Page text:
But the IMF economists who wrote the offending report are the first to criticise their findings. One criticism is their method – their comparison of broad growth figures across different countries is flawed, and the findings could be overrepresented rather than real effects. Secondly, the research studied aid pre-1990 rather than recent aid, since influenced by massive reforms. For example, in the past five years, most African countries grew at a faster rate in per capita terms than Australia. Nevertheless, the report highlights the importance in the actual execution of providing aid. The authors of the report admit that the findings, which relate more to the past than the present, do not imply that aid cannot be beneficial in the future. “Overall, we see our papers as urging care, prudence and perhaps a little more creativity and experimentation when aid is delivered.” Aid is not a cure-all solution for the developing world’s problems but it has undisputedly been effective in reducing suffering and poverty. It has been vital in improving the health of people in poorer countries, contributing to better education and advancing human rights. While economic growth and international trade are critical to the long term reduction of poverty, continuing assistance is an essential part of the solution. And the future relies on greater efforts to crack down on corruption, to open markets and reduce subsidised competition to exports, ensuring that in this new age of aid, help will go to where it will do most good.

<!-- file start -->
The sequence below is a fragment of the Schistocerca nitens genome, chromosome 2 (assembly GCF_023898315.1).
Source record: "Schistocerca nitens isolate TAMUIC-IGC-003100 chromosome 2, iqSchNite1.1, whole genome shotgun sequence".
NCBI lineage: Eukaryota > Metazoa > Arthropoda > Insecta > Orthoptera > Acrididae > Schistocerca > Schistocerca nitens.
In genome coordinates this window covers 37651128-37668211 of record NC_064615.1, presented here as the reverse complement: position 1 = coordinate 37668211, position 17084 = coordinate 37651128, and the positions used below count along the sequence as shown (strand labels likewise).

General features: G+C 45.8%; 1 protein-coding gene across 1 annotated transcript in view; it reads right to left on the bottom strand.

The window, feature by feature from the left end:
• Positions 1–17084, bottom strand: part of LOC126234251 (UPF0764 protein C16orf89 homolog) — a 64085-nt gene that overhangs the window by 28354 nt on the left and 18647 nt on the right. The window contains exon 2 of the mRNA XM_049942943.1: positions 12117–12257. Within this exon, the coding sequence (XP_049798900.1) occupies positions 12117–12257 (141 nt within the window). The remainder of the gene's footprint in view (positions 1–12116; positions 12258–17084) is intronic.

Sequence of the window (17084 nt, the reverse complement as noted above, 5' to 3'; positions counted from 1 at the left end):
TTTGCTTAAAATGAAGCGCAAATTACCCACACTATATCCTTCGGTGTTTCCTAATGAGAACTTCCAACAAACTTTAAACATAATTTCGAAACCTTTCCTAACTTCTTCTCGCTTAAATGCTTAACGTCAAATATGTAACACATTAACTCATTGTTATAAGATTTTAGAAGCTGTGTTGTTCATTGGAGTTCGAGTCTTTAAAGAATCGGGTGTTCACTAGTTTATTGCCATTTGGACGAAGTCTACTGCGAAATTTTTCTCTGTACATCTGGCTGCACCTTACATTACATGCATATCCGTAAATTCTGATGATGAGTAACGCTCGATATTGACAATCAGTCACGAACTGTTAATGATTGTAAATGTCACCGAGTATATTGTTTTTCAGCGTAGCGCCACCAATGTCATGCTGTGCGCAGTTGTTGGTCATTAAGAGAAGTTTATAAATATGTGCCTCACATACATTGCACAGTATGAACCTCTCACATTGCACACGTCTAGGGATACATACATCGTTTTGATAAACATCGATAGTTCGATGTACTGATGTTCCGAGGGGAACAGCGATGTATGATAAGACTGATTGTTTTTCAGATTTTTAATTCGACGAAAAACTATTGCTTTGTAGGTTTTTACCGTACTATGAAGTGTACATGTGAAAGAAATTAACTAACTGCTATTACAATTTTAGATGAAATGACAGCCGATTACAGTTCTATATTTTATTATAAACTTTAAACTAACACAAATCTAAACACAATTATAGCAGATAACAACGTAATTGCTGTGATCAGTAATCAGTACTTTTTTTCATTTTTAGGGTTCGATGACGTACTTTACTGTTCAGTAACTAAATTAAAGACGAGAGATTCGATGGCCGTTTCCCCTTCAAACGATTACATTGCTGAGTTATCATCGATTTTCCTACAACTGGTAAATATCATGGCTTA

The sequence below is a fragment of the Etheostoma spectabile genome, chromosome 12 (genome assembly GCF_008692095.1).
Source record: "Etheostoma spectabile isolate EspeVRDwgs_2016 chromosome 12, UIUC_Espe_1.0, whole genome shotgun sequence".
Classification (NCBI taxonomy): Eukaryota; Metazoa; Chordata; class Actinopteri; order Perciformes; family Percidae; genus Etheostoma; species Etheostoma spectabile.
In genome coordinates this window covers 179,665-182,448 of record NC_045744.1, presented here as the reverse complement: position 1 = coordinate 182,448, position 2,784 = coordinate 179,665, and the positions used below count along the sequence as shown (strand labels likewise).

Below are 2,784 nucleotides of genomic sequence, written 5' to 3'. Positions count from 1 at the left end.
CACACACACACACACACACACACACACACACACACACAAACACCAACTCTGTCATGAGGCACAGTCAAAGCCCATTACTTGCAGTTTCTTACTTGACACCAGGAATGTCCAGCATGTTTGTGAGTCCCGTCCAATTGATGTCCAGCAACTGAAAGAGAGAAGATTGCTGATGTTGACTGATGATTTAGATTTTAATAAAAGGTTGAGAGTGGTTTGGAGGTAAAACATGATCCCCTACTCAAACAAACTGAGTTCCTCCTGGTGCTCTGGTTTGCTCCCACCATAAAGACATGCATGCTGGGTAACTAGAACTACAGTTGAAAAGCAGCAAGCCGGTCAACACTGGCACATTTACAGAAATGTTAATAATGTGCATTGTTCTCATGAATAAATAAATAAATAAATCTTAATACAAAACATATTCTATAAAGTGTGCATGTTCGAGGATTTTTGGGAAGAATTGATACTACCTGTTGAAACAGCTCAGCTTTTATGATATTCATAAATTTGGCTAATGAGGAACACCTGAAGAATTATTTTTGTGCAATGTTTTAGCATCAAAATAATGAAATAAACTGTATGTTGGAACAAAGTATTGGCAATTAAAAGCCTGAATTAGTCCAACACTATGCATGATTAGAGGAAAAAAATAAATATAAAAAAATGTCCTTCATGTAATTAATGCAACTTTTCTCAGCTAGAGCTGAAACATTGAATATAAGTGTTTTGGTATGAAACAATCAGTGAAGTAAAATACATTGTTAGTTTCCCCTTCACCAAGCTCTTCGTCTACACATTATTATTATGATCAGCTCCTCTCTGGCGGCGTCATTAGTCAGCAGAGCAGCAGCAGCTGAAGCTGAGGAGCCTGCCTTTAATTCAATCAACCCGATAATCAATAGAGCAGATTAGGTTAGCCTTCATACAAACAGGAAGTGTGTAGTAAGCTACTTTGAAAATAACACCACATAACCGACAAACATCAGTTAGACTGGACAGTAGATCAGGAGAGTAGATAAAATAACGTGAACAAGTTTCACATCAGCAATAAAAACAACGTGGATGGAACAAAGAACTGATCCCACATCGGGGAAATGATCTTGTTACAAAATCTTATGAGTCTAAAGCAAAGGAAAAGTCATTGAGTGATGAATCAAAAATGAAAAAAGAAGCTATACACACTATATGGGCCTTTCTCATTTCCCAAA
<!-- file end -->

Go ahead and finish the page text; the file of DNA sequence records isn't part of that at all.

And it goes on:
by Sally L

W Lending a Hand: the Aid Issue ISSUE 2

September 2006 1 Aid: or does it? by Sally L 1-2 Lessons from a frozen Capital by Tonya Littlejohn 2-3 Interview with Dr Mark Moore by Andrew Perry 3 AMSA Conference by Gail Cross 4 Upcoming Events & Opportunities 4 Links & Resources by Jacqui McDonnell

hen it comes to thinking about international assistance, buzz words such as ‘collaboration’, ‘sustainability’ and ‘empowerment’ spring to mind almost reflexively. Yet despite the good intent, many programs fall short of achieving positive and sustainable outcomes. Political agendas, competing interests and social factors

serve as impediments to the delivery of aid. When such obstacles are stemmed and overcome however, aid has the potential to bring enormous change and improvement to the lives of those in greatest need. Five years ago, I spent a year living and working in Ulaanbataar, Mongolia, a beautiful, desolate country sandwiched between Russia and China. With up to eight months of winter conditions and temperatures that regularly drop to minus forty degrees, life for many Mongolians is a constant struggle against the elements to meet basic needs. Mongolians eat what the land produces, so mutton is plentiful, but vegetables are scarce. Life expectancy and health status of the population are poor. It is a country undergoing huge socio-economic transition where traditional

Inside a Mongolian yurt

continued on page 24

Lending a Hand: the Aid Issue

Lessons from a frozen Capital


3continued from page 1

Herders in Mongolia

nomadic herding practices coexist with an increasingly youthful population. The outcome of these major structural changes is that services do not always reach the most vulnerable groups. In my brief time there, I was involved in work aimed at adolescent development and well-being. Up to 55% of Mongolia’s

D